Brown Confident that Limiting Turner Won’t Affect Offense

Brown Confident that Limiting Turner Won’t Affect Offense

Jay Adams

Published July 13, 2012 at 9:00 AM

With less mileage on Michael Turner, he’s not exactly your average 30-year-old running back as far as the number of hits he’s taken in his career. Still, the Falcons have talked about limiting Turner’s workload in 2012, and running backs coach Gerald Brown says he’s completely confident that utilizing Jason Snelling and Jacquizz Rodgers more won’t slow down the production from the running backs.

Jay Adams: You’ve got a couple of new faces and plenty of familiar faces in your position group. Where do you see things standing as you head into training camp?

Gerald Brown: The tailback position is pretty much what it was last year with Mike (Turner), Jason Snelling and Jacquizz (Rodgers), and then we’ve got some other guys that are competing — Dimitri (Nance), Antone (Smith), (Robbie) Frey — so the tailback position is pretty much intact. The fullback position, (Mike) Cox came in and from the Indy game on (last season) as our starting fullback. We drafted Bradie Ewing, who we feel good about, so I think we have good, healthy competition at the fullback position, and that’s what we want. We want guys competing and fighting to win jobs, and I think that’s where we are right now.

JA: The offensive system has yet to be fully revealed, but offensive coordinator Dirk Koetter has said enough that the screen game will be more of a part of the offense this year. How does that change what you do on a daily basis with the running backs?

GB: It’s just part of what we do; it’s just that we’ll do more of it. Some of the techniques and how we do things may be a little different, but we’ve had screens in the system. We just didn’t get to them as much. This year, I think there’s a commitment to them, so our backs just have got to be prepared to handle all the adjustments off of our screen game.

JA: You lose a veteran in Ovie Mughelli and gain, like you said, a rookie in Bradie Ewing. Just from their looks, it seems like they have two different styles. With his background at Wisconsin, Ewing seems like he can be a versatile threat in the passing game. What’s your assessment of what he’s going to be able to bring to that position?

GB: Bradie runs well. He catches the ball well out of the backfield, but a lot of the things that he had done at Wisconsin are things that we do here. It’s the same type of blocking scheme and that type of thing, so that’s beneficial to him, as well. I think you find out a lot about that position once you put the pads on, but right now where he is, I think he’s moving along well for us. He understands the offense. He’s doing things that we ask our fullback to do, so we’re excited about having him here with us.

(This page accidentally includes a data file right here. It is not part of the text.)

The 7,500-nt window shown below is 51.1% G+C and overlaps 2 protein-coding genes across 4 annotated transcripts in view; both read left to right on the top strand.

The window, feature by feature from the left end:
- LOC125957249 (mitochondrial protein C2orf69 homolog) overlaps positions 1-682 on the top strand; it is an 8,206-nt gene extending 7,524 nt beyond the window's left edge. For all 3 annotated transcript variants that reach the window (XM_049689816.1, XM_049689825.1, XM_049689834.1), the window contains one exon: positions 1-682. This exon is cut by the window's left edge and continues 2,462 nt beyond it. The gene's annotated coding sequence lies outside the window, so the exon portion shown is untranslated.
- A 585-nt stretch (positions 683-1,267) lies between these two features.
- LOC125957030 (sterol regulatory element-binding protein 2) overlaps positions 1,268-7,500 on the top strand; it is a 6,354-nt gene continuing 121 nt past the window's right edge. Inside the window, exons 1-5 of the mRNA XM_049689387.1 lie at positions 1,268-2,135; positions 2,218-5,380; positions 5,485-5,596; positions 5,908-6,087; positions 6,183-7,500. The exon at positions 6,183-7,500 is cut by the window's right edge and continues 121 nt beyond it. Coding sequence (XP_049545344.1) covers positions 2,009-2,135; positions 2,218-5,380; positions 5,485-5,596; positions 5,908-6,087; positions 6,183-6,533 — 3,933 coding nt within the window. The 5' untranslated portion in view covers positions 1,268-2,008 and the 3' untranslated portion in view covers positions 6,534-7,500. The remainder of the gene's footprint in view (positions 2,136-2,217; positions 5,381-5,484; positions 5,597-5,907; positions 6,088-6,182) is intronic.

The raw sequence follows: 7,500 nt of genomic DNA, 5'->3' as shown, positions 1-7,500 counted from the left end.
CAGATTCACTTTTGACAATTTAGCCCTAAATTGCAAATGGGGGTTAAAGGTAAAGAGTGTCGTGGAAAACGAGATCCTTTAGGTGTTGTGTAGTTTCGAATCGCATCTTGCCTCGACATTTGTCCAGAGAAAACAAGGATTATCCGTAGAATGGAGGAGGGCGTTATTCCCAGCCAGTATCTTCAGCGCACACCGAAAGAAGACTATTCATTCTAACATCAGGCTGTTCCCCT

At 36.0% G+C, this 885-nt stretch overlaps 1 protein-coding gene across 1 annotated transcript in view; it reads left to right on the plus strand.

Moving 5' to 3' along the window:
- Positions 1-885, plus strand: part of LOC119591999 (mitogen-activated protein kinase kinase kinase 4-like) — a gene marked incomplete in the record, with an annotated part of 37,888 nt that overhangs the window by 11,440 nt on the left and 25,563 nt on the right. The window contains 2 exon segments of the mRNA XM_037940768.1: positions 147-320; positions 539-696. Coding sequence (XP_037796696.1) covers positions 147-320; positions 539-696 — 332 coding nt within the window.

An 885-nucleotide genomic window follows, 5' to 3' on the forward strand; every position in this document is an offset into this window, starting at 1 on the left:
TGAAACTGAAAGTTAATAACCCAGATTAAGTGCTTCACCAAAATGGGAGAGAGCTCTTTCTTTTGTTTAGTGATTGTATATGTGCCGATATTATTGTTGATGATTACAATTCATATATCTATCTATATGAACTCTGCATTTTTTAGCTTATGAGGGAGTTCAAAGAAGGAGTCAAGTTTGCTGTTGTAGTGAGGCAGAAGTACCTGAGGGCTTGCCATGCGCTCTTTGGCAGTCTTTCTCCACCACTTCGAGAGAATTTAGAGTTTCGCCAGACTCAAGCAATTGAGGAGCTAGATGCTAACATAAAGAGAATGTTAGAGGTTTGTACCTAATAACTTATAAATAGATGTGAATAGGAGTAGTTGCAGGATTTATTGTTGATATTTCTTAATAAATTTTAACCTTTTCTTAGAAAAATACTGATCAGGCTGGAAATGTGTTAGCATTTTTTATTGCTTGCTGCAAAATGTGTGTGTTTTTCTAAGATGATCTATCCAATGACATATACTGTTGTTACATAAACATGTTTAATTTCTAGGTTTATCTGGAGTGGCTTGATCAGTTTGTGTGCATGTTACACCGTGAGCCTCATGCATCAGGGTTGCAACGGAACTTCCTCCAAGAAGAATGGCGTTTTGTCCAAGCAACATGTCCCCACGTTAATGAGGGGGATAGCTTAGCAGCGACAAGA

JA: Michael Turner is 30 years old, but he’s in a unique situation in that, because of becoming a starting running back later in his career, he hasn’t taken the same number of hits as the average 30-year-old running back. What do you see as his ability to produce coming up in 2012? Can a 30-year-old running back with less mileage still produce at a high level?

GB: Oh, I think absolutely, Mike Turner can produce. What he’s done over the last four years is pretty amazing. Right now, where we are and where he is physically, he looks as good to me right now as he has ever looked from a physical standpoint. He’s running the ball well and he’s doing things well in practice, but we’ve talked about the load that he’s carried over the last four years. We know we have to monitor that because we want him to be strong at the end of the year. At the same time, we’re trying to win ballgames, but we feel good about Jason Snelling and Jacquizz Rodgers, and when Michael’s not in there, it’s OK. Give them the ball, whether we’re running or passing, and let’s just run the offense. I think we’ll be in good shape there.

JA: You mentioned Quizz, and he’s a guy that fans are really excited about. Knowing him a year now, what differences have you noticed in him this year?

GB: I think the thing that surprised the staff most last year was not having an offseason program and the Jacquizz coming in and contributing as much as he did throughout the season. Mike had most of the workload, but Jacquizz can run our two-minute, he can run our no-huddle attack, he can run our offense and it’s just a compliment to him that he can come in and learn it. He’s a smart kid, he’s a physical kid and he certainly has the ability to make plays, so this offseason is beneficial for him because he missed it last year, as it is for everybody, but he stepped up last year and was a big-time contributor for us.

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